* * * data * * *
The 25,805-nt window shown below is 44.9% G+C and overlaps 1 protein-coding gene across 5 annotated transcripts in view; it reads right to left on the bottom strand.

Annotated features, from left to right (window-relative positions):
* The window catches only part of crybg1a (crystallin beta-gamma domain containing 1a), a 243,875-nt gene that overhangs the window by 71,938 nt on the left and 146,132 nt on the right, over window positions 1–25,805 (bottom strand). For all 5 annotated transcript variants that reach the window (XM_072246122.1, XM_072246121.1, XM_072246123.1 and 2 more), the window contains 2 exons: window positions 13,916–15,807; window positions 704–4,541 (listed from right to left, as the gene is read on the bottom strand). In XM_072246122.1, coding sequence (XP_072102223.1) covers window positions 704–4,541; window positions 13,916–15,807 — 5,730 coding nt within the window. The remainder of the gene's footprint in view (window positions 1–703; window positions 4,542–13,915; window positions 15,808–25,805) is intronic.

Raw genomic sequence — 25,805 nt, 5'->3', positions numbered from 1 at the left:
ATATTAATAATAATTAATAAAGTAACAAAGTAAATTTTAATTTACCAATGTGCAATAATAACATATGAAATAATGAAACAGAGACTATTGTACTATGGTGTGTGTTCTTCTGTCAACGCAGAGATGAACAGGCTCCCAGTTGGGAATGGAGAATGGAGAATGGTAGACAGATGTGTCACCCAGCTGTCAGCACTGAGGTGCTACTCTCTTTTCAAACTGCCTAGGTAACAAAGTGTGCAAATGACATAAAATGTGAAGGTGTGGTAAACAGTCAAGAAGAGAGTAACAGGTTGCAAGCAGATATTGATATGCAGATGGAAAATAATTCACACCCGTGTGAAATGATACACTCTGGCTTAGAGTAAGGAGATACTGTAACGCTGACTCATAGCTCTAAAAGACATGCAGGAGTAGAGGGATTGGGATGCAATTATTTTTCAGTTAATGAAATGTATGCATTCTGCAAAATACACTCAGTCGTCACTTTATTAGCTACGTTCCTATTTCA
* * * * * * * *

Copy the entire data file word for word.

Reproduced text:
The 25,805-nt window shown below is 44.9% G+C and overlaps 1 protein-coding gene across 5 annotated transcripts in view; it reads right to left on the bottom strand.

Annotated features, from left to right (window-relative positions):
* The window catches only part of crybg1a (crystallin beta-gamma domain containing 1a), a 243,875-nt gene that overhangs the window by 71,938 nt on the left and 146,132 nt on the right, over window positions 1–25,805 (bottom strand). For all 5 annotated transcript variants that reach the window (XM_072246122.1, XM_072246121.1, XM_072246123.1 and 2 more), the window contains 2 exons: window positions 13,916–15,807; window positions 704–4,541 (listed from right to left, as the gene is read on the bottom strand). In XM_072246122.1, coding sequence (XP_072102223.1) covers window positions 704–4,541; window positions 13,916–15,807 — 5,730 coding nt within the window. The remainder of the gene's footprint in view (window positions 1–703; window positions 4,542–13,915; window positions 15,808–25,805) is intronic.

Raw genomic sequence — 25,805 nt, 5'->3', positions numbered from 1 at the left:
ATATTAATAATAATTAATAAAGTAACAAAGTAAATTTTAATTTACCAATGTGCAATAATAACATATGAAATAATGAAACAGAGACTATTGTACTATGGTGTGTGTTCTTCTGTCAACGCAGAGATGAACAGGCTCCCAGTTGGGAATGGAGAATGGAGAATGGTAGACAGATGTGTCACCCAGCTGTCAGCACTGAGGTGCTACTCTCTTTTCAAACTGCCTAGGTAACAAAGTGTGCAAATGACATAAAATGTGAAGGTGTGGTAAACAGTCAAGAAGAGAGTAACAGGTTGCAAGCAGATATTGATATGCAGATGGAAAATAATTCACACCCGTGTGAAATGATACACTCTGGCTTAGAGTAAGGAGATACTGTAACGCTGACTCATAGCTCTAAAAGACATGCAGGAGTAGAGGGATTGGGATGCAATTATTTTTCAGTTAATGAAATGTATGCATTCTGCAAAATACACTCAGTCGTCACTTTATTAGCTACGTTCCTATTTCA